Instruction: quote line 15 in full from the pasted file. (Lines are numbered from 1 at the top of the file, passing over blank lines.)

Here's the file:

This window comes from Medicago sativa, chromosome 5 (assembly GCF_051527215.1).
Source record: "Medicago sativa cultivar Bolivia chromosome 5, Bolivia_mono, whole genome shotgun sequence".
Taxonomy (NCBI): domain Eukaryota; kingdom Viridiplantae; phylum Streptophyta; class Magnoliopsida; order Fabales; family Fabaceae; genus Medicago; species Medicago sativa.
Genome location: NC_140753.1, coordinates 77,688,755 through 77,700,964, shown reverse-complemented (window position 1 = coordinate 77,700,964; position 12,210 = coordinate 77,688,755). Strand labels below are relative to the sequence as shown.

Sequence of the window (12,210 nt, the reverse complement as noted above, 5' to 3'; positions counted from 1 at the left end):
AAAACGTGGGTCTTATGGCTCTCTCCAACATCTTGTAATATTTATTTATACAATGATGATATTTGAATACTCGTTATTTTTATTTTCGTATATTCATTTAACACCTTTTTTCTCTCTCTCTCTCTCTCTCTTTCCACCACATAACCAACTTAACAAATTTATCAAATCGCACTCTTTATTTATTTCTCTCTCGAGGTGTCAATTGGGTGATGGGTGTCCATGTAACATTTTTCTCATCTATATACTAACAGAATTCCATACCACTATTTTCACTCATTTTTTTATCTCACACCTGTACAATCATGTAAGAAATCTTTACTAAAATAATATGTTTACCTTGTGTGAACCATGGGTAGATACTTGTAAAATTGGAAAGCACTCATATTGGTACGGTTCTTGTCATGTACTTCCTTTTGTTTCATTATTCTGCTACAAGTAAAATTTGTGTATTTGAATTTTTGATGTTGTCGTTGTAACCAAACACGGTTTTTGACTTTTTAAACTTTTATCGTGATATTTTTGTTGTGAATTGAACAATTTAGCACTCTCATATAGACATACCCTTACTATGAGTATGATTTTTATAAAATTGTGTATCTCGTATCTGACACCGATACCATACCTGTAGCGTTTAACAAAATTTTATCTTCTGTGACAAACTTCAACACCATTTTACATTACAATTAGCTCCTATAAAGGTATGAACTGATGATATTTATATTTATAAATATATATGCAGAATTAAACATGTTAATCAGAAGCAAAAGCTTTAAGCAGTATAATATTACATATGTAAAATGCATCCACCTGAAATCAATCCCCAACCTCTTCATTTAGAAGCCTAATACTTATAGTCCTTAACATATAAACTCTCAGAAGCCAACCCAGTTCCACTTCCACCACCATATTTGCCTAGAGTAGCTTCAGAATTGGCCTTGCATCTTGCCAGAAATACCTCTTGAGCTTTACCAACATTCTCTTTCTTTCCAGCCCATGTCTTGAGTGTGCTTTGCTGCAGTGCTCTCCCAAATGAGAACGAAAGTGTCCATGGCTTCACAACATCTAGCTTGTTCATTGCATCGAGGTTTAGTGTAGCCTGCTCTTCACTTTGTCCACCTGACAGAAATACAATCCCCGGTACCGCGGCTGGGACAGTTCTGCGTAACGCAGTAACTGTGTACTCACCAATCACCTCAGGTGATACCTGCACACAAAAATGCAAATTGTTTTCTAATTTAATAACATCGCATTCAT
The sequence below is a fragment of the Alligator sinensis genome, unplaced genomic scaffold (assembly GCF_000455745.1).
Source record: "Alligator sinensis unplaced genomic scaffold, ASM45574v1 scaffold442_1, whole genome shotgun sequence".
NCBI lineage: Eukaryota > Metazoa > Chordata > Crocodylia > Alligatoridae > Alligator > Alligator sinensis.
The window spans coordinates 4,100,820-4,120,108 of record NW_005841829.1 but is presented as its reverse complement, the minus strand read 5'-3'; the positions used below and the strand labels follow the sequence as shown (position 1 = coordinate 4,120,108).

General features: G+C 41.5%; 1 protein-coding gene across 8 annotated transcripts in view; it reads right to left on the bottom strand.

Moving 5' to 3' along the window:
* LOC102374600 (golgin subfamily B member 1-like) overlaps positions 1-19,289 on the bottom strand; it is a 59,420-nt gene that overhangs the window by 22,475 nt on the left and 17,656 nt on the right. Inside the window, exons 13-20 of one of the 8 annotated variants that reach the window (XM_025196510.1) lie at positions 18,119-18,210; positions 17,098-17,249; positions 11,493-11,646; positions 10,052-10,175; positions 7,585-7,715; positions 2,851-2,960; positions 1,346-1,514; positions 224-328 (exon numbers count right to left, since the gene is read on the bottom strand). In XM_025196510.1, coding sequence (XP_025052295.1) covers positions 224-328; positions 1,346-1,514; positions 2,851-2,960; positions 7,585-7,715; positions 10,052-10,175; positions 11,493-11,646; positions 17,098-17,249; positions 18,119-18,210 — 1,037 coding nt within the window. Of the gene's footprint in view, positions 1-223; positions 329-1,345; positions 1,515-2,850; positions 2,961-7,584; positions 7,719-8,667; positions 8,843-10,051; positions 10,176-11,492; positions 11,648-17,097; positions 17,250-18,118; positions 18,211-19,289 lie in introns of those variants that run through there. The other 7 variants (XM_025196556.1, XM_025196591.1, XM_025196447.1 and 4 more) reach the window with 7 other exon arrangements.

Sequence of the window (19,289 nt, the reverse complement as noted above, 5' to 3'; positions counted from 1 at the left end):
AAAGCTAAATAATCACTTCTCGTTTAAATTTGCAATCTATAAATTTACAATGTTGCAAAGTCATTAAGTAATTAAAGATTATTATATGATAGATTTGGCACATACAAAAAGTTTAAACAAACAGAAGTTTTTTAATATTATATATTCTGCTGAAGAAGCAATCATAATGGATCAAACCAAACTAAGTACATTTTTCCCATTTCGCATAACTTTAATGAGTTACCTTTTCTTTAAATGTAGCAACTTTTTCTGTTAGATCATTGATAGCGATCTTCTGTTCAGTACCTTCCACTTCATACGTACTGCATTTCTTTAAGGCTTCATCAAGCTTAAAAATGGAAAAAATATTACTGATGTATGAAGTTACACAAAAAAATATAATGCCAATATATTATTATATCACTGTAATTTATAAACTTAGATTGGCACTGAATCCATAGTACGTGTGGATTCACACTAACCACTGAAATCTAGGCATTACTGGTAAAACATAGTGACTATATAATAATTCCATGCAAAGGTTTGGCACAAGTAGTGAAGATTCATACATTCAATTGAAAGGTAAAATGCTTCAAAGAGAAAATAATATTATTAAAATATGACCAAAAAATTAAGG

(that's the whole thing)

AAAGCTAAATAATCACTTCTCGTTTAAATTTGCAATCTATAAATTTACAATGTTGCAAAGTCATTAAGTAATTAAAGATTATTATATGATAGATTTGGCACATACAAAAAGTTTAAACAAACAGAAGTTTTTTAATATTATATATTCTGCTGAAGAAGCAATCATAATGGATCAAACCAAACTAAGTACATTTTTCCCATTTCGCATAACTTTAATGAGTTACCTTTTCTTTAAATGTAGCAACTTTTTCTGTTAGATCATTGATAGCGATCTTCTGTTCAGTACCTTCCACTTCATACGTACTGCATTTCTTTAAGGCTTCATCAAGCTTAAAAATGGAAAAAATATTACTGATGTATGAAGTTACACAAAAAAATATAATGCCAATATATTATTATATCACTGTAATTTATAAACTTAGATTGGCACTGAATCCATAGTACGTGTGGATTCACACTAACCACTGAAATCTAGGCATTACTGGTAAAACATAGTGACTATATAATAATTCCATGCAAAGGTTTGGCACAAGTAGTGAAGATTCATACATTCAATTGAAAGGTAAAATGCTTCAAAGAGAAAATAATATTATTAAAATATGACCAAAAAATTAAGG